California Agrees to Buy SDG&E's Wires
Conceding that federal regulators belatedly have taken steps to offer wholesale power price relief, California Gov. Gray Davis last week announced an agreement with Sempra Energy's San Diego Gas and Electric Co. that wipes out a $740 million debt the utility was facing for uncovered wholesale electricity costs. The state will buy SDG&E's transmission lines for just under $1 billion, or 2.3 times book value, and commit to provide all of its native generation to the state on a cost-based, below-market basis.
Paying off the uncovered wholesale costs involves a complicated series of regulatory and accounting changes, and would not require legislative action, unlike the earlier memorandum of understanding (MOU) with Southern California Edison Co. California now has a second MOU with SDG&E, without as much dependence on the state legislative action.
Sempra CEO Steve Baum called the agreement a "winning situation" for everyone in California. "Sempra all along wanted to support the governor's initiative, restabilize the utility and wipe out the uncertainty of the uncollected wholesale costs."
Davis last week also appeared to favor the Federal Energy Regulatory Commission's action to extend price mitigation to California and the rest of the West, noting the federal regulators had "finally take a step in the right direction," after failing to act for the past nine months. He added that it did nothing to get refunds of $7 billion in excessive past wholesale charges, and may have some "loopholes that need to be closed real quick."
Baum reiterated his past support for the state owning the private sector utilities' transmission assets, because it will allow it to get control of the wholesale power market in the state and add some cost and operating efficiency to the transmission grid.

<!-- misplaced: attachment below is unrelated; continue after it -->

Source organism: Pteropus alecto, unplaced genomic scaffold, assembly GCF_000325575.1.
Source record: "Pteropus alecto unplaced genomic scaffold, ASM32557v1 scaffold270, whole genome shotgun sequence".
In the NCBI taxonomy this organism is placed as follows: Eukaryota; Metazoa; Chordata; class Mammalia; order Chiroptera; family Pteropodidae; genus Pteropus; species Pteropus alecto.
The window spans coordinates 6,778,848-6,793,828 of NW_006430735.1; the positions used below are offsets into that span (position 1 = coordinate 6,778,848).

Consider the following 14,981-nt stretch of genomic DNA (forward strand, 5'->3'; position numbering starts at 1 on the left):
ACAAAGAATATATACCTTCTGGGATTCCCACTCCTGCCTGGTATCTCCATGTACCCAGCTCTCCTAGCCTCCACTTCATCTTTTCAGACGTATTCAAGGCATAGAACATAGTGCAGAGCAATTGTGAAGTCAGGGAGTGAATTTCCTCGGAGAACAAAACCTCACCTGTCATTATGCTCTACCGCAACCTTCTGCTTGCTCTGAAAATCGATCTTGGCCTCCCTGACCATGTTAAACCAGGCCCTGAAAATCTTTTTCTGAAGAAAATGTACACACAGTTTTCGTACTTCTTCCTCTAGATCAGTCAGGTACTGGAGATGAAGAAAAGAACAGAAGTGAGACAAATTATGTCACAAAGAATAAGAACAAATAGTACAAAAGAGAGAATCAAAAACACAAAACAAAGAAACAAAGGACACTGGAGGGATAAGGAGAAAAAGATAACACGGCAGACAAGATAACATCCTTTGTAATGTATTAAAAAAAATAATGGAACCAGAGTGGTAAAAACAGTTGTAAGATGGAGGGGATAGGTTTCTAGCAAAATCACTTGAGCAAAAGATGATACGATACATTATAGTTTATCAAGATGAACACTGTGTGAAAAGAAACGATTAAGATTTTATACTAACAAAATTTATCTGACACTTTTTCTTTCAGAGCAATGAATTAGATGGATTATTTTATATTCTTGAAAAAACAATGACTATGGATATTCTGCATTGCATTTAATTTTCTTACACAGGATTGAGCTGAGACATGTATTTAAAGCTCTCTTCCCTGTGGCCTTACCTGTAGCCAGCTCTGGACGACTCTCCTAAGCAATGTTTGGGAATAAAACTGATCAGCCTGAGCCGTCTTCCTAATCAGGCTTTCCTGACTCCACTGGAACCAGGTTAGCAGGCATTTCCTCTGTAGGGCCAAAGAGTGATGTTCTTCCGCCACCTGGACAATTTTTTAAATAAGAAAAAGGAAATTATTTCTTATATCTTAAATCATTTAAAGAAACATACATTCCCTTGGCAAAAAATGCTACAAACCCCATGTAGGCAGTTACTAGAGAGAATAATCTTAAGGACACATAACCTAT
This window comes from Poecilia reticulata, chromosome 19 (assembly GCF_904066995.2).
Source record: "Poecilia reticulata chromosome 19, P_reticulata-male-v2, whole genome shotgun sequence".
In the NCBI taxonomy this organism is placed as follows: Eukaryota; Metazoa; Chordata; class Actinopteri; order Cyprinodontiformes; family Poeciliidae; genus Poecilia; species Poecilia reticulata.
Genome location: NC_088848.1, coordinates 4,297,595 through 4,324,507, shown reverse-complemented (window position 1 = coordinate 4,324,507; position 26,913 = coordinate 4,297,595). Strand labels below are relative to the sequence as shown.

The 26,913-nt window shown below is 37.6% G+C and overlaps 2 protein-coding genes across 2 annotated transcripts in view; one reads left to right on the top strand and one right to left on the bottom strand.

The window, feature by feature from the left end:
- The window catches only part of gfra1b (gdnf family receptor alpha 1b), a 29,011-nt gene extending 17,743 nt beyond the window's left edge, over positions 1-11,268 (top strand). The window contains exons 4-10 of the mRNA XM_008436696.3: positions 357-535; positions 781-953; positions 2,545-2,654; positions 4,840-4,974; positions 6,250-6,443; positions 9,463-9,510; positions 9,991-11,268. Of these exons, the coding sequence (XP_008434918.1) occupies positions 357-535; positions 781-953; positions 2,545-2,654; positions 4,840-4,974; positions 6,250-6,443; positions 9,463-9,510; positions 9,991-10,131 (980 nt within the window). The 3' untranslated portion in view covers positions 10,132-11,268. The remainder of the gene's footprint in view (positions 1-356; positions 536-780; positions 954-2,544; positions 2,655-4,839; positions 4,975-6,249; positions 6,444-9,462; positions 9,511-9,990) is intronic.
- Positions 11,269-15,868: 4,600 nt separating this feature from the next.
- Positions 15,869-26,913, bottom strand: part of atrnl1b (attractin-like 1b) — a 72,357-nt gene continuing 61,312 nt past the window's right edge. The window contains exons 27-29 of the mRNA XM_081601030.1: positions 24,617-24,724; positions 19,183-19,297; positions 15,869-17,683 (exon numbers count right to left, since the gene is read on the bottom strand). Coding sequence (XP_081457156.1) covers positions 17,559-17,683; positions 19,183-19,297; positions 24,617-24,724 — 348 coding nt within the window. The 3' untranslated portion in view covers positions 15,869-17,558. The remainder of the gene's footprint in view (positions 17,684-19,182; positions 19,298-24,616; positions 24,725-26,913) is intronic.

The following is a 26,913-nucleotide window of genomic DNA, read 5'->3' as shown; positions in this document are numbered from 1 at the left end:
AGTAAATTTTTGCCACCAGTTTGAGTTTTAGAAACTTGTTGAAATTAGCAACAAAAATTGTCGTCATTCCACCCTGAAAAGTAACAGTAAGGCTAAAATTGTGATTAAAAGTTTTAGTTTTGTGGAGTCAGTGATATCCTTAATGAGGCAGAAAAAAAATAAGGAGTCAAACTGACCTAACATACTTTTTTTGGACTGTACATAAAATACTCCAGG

While having similarities to the Edison MOU, SDG&E deal is different in one key point --- it came into the negotiations with an asset, special state legislation passed last summer to allow the utility to cover all of its wholesale power costs, subject to California Public Utilities Commission review, and not carrying billions of dollars of past-due debt as Edison has.
Following four months of negotiations, the governor's team developed a deal that does the following:
- Reduces SDG&E's unpaid wholesale bills to zero, independent of the transmission purchase, using several different proceedings before the California Public Utilities Commission (CPUC), one that would include a $100 million write-off by SDG&E and another in which SDG&E will give back $219 million in wholesale bulk power profits that would be credited to retail utility ratepayers.
- SDG&E agrees to sell all of its power at cost-based rates to the state for 10 years.
- Sells its transmission assets and any pending upgrades in the system to the state.
- Dedicates almost 1,600 acres of conservation land along the Colorado River to the state.
- Continues to work to recoup past over-charges through various regulatory and civil court actions.
- Sempra and SDG&E committed to $3 billion in investment in SDG&E's utility infrastructure.
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